ToxFAQsTM for Methyl Mercaptan
Spanish: Metil Mercaptano
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This fact sheet answers the most frequently
asked health questions about methyl mercaptan. For more information, you may call the ATSDR Information Center at 1-800-232-4636. This fact sheet is one in a series of summaries about hazardous substances and their health effects. It is important you understand this information because this substance may harm you. The effects of exposure to any hazardous substance depend on the dose, the duration, how you are exposed, personal traits and habits, and whether other chemicals are present.
is a natural substance released from decaying matter.
Little is known about the health effects of this compound.
This chemical has been found in at least 2 of the 1,300
National Priorities List sites identified by the Environmental
Protection Agency (EPA).
What is methyl mercaptan?
Methyl mercaptan is a colorless gas with
a smell like rotten cabbage. It is a natural substance found
in the blood, brain, and other tissues of people and animals.
It is released from animal feces. It occurs naturally in certain
foods, such as some nuts and cheese.
Methyl mercaptan is released from decaying
organic matter in marshes and is present in the natural gas
of certain regions in the United States, in coal tar, and
in some crude oils. It is manufactured for use in the plastics
industry, in pesticides, and as a jet fuel additive. It is
also released as a decay product of wood in pulp mills.
What happens to methyl mercaptan when it enters the environment?
- Methyl mercaptan is released to the air from both natural
and industrial sources.
- Most of the methyl mercaptan released to the environment
goes into the air.
- Sunlight can break it down in the air to other substances.
- Methyl mercaptan may be formed in water from chemical
- It occurs naturally in soil.
How might I be exposed to methyl mercaptan?
- Methyl mercaptan is always present in your body.
- You may breathe it in the air if you live near a natural
source of the gas, such as a marsh.
- You may eat it in certain foods, such as nuts and cheese.
- You may be exposed if you work at a wood-pulp mill or
sewage treatment plant.
- You could also be exposed if you work in a factory that
uses it to make other products such as jet fuel, pesticides,
or poultry feed.
How can methyl mercaptan affect my health?
Very little is known about the health
effects of methyl mercaptan. The only information available
is about a worker exposed to very high levels of this compound
when he opened and emptied tanks of this compound. He developed
anemia, went into a coma, and died about a month later.
We do not know whether long-term exposure
to low levels of methyl mercaptan can result in harmful health
How likely is methyl mercaptan to cause cancer?
There is no information available about
whether methyl mercaptan causes cancer in people or animals.
The Department of Health and Human Services (DHHS), the International
Agency for Research on Cancer (IARC), and the EPA have not
classified methyl mercaptan for carcinogenicity.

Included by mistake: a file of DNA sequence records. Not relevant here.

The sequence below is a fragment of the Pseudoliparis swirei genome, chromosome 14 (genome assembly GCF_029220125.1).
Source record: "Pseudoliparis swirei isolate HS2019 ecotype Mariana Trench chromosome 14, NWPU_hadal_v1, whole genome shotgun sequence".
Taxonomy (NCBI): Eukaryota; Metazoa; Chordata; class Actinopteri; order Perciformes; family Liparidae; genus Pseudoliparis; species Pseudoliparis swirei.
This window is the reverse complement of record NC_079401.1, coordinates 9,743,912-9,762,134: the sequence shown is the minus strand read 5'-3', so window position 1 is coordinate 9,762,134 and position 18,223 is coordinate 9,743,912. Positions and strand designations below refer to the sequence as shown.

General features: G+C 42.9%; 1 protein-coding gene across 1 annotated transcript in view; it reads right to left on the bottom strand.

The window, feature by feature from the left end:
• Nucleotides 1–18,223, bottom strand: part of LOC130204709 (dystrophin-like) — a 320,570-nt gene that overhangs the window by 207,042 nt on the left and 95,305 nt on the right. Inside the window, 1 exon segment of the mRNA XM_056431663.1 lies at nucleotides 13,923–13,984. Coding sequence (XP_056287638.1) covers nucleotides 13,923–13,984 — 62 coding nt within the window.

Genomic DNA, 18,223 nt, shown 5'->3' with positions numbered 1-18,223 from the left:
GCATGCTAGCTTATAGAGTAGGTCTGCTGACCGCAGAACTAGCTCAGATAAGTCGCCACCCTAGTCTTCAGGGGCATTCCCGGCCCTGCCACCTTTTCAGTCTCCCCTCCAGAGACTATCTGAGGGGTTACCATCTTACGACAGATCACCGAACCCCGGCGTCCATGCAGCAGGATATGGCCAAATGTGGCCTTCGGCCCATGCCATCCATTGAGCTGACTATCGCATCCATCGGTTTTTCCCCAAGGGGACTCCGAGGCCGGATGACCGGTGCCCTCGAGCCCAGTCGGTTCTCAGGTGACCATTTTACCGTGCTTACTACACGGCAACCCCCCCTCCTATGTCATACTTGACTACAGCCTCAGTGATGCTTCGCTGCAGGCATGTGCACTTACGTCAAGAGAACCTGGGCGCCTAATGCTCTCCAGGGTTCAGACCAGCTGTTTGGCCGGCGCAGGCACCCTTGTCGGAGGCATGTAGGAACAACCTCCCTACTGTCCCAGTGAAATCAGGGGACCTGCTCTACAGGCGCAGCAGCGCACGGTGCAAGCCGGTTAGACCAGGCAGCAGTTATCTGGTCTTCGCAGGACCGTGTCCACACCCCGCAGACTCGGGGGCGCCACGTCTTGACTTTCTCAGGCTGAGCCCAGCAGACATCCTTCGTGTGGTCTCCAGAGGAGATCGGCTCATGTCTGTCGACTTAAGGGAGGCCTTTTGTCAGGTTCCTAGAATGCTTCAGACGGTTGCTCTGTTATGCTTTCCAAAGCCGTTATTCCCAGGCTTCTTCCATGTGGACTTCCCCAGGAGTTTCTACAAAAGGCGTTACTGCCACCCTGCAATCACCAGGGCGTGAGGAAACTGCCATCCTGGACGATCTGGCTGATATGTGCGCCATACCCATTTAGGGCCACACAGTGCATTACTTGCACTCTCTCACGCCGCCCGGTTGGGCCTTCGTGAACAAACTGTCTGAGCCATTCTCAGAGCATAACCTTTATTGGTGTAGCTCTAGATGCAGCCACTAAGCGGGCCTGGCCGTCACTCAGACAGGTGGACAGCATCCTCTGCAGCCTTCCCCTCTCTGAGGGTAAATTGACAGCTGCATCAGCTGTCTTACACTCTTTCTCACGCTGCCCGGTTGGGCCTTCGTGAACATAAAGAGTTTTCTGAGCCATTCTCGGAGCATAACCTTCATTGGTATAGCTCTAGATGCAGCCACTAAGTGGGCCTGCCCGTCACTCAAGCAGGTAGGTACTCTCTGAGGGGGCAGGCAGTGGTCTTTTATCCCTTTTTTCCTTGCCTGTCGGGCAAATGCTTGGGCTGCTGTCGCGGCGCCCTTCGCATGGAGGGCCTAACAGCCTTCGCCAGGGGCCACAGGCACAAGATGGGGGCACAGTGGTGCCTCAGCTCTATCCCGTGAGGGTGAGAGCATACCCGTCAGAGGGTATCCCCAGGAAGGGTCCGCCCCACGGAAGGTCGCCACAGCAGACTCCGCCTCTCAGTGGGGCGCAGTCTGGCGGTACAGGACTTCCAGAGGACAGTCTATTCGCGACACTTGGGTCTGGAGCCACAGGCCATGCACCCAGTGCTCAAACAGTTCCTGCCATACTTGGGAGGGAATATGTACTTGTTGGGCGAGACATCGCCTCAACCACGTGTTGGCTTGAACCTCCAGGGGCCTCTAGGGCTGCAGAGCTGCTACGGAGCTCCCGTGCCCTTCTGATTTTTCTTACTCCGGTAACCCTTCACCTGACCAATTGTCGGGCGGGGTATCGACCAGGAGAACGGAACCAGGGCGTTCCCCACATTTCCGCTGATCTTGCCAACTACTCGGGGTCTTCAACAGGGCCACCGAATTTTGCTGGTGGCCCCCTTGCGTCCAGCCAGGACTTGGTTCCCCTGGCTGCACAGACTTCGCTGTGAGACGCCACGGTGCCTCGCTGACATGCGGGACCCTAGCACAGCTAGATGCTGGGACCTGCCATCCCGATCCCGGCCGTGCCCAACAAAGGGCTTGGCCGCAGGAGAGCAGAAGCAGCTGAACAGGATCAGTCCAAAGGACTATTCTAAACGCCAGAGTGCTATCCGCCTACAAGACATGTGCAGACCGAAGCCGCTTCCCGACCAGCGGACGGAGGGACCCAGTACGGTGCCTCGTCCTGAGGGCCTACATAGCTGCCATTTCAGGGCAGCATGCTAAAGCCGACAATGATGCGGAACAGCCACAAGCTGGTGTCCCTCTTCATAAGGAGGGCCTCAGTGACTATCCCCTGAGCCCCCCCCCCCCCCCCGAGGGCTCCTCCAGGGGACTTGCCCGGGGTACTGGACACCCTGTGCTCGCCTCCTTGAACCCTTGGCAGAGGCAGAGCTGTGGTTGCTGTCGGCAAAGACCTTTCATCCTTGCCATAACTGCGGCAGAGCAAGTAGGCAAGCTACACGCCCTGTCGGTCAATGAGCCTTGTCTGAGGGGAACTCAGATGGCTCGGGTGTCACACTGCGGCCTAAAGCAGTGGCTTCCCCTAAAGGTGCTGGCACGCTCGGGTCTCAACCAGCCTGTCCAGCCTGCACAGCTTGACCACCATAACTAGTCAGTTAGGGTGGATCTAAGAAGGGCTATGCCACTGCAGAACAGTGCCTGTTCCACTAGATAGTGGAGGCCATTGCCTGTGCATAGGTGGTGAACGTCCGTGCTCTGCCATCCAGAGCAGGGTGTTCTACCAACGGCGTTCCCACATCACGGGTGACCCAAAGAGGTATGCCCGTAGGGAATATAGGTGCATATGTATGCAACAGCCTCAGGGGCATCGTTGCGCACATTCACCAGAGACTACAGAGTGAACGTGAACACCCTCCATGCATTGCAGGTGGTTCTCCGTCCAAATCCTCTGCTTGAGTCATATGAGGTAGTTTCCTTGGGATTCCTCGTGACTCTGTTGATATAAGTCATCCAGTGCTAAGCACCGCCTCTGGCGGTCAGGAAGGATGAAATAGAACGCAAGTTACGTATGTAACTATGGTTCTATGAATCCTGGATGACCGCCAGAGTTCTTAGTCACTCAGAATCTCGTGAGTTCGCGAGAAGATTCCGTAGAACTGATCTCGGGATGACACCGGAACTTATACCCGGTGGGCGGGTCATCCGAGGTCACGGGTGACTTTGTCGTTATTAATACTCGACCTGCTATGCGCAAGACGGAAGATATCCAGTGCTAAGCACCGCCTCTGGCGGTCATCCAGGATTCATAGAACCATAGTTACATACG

Is there a medical test to show whether I've been exposed to methyl mercaptan?
Methyl mercaptan is always present in
your body. There is a test that can be used to find out if
it is present in your blood at levels that are higher than
normal. This test requires special equipment and is not usually
available in a doctor's office. It can be done in a special
laboratory. However, this test cannot be used to find out
how much methyl mercaptan you were exposed to or to predict
whether harmful health effects will occur.
Has the federal government made recommendations to protect human health?
The EPA requires that discharges, spills,
or accidental releases of 100 pounds or more of methyl mercaptan
must be reported to the EPA.
The Occupational Safety and Health Administration (OSHA) has set a permissible exposure limit of 20 milligrams of methyl mercaptan per cubic meter of air (20 mg/m3) for an 8-hour workday in a 40-hour workweek.
The American Conference of Governmental and Industrial Hygienists (ACGIH) and the National Institute for Occupational Safety and Health (NIOSH) recommend an occupational exposure limit of 1 mg/m3 for methyl mercaptan.
The federal recommendations have been
updated as of July 1999.
Anemia: A decreased ability of the blood
to transport oxygen.
Carcinogenicity: Ability to cause cancer.
CAS: Chemical Abstracts Service.
Long-term: Lasting one year or longer.
Milligram (mg): One thousandth of a gram.
National Priorities List: A list of the
nation's worst hazardous waste sites.
Pesticide: A substance that kills pests.
Agency for Toxic Substances and Disease
Registry (ATSDR). 1999. Managing Hazardous Materials Incidents.
Volume III – Medical Management Guidelines for Acute
Chemical Exposures: Methyl Mercaptan. Atlanta,
GA: U.S. Department of Health and Human Services, Public Health
Agency for Toxic Substances and Disease
Registry (ATSDR). 1992. Toxicological
Profile for methyl mercaptan. Atlanta, GA: U.S. Department
of Health and Human Services, Public Health Service.
Where can I get more information?
If you have questions or concerns, please contact your community or state health or environmental quality department or:
For more information, contact:
Agency for Toxic Substances and Disease Registry
Office of Innovation and Analytics, Toxicology Section
4770 Buford Highway
Chamblee, GA 30341-3717
Phone: 1-800-CDC-INFO 888-232-6348 (TTY)
Email: Contact CDC-INFO
ATSDR can also tell you the location of occupational and environmental health clinics. These clinics specialize in recognizing, evaluating, and treating illnesses resulting from exposure to hazardous substances.